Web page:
Millennium set to open two more offices in tax-friendly Florida” via Hema Parmar of Bloomberg — Izzy Englander’s Millennium Management $50 billion hedge fund firm will have outposts in Miami and West Palm Beach. The move is mostly driven by its portfolio managers’ preference for the state, which doesn’t tax income, estates or capital gains. Meanwhile, top earners in New York City face among the highest state and local taxes in the U.S. Millennium’s Miami office, which will be the firm’s second in the city, can accommodate 350 people and will open in the third quarter of next year, said the person, who asked not to be identified discussing nonpublic information. The West Palm Beach location will have a capacity for 150 employees and will open in the second quarter of 2022.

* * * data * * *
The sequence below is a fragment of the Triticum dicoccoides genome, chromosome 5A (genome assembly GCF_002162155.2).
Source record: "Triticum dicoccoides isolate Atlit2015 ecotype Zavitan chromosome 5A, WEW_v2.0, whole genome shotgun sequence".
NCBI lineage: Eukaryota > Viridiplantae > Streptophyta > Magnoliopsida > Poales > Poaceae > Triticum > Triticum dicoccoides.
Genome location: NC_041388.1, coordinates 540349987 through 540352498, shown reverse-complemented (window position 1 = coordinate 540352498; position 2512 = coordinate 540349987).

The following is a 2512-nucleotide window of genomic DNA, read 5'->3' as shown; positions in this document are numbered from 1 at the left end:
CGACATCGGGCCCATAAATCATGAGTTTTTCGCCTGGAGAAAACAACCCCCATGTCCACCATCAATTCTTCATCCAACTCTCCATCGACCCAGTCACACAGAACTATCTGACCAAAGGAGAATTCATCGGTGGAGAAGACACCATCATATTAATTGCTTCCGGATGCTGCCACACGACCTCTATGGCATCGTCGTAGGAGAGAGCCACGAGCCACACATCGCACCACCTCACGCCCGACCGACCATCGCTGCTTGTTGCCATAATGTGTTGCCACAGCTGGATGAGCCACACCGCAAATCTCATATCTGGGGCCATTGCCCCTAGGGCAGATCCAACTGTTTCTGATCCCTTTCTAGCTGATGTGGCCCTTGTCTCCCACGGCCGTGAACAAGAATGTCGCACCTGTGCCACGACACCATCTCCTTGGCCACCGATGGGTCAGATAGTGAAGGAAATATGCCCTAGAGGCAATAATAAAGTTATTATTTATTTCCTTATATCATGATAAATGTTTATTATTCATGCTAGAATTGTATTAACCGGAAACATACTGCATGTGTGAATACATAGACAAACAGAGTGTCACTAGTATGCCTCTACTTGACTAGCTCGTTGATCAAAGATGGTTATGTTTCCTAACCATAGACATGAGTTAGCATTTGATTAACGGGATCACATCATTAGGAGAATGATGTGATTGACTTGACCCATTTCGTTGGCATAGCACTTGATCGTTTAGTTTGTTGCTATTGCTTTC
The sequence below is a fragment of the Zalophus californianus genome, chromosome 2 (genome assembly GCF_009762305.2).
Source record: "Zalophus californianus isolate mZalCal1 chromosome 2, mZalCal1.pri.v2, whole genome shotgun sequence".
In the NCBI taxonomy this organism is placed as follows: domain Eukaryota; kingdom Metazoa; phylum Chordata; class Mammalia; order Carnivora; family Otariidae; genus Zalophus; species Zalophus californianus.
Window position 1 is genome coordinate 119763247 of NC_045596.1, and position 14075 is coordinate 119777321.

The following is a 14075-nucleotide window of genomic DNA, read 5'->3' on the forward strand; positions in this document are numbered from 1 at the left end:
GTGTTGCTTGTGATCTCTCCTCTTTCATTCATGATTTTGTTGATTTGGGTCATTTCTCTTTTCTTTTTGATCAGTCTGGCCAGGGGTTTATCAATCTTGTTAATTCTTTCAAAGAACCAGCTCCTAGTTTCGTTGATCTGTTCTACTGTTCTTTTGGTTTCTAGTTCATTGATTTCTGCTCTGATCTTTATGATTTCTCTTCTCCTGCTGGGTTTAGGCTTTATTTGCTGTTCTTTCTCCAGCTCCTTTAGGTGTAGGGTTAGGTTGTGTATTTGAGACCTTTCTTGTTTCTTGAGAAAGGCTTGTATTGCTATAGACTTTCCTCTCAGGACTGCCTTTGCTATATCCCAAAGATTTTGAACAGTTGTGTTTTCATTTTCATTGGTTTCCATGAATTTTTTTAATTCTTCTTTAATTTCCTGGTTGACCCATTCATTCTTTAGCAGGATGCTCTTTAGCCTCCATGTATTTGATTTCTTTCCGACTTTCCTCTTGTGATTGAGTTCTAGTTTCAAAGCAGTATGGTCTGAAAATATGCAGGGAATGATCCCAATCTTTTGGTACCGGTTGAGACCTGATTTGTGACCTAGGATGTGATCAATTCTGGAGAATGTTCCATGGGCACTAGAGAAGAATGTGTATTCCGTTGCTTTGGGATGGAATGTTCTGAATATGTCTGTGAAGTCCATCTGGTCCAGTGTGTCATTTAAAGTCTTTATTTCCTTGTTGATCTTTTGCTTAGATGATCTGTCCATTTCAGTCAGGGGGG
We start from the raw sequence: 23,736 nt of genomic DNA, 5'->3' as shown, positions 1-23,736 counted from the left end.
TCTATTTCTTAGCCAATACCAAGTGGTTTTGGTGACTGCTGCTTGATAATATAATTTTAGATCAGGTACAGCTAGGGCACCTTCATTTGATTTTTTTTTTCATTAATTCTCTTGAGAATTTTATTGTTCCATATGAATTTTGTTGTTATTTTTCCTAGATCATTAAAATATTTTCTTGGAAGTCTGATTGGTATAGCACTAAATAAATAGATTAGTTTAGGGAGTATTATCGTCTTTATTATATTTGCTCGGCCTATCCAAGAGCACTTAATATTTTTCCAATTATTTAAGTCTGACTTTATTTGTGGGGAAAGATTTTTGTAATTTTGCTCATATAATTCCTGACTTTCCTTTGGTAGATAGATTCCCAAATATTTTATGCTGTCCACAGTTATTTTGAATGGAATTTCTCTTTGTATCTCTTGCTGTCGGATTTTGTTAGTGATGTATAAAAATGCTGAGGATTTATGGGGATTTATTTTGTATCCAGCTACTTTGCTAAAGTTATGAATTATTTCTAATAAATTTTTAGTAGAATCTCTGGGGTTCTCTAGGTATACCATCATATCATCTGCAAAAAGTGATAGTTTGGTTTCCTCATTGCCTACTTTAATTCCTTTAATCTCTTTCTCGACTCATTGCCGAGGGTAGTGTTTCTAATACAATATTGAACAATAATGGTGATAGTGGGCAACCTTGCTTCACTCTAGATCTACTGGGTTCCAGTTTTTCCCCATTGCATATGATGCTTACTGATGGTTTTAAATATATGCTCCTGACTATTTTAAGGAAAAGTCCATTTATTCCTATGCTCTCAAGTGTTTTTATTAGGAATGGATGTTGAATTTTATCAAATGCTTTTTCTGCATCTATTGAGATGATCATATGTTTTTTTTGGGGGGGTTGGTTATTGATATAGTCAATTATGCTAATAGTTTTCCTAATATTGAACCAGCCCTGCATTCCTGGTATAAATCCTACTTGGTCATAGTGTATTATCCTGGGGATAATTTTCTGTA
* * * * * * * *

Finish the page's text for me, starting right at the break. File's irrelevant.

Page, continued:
Izzy Englander’s Millennium Management hedge fund is expanding its footprint in Florida.

Miami’s Mayor leaving Greenspoon Marder to join another firm. It’s new to Miami” via Joey Flechas and Rob Wile of the Miami Herald — Miami Mayor Francis Suarez is leaving his position at Greenspoon Marder to join Los Angeles-based Quinn Emanuel Urquhart & Sullivan, a national litigation firm that is launching a Miami office. Suarez will be of counsel with Quinn Emanuel, which announced the hire of 10 attorneys from Greenspoon and Hogan Lovells on Monday to staff its Miami operation. The Mayor, a real estate attorney, is changing firms for the fourth time in five years. Suarez’s move to Quinn Emanuel, which focuses on litigation, is expected to minimize the potential for conflicts because the firm focuses on litigation and does not represent clients in real estate transactions or land use matters that require City Hall approvals.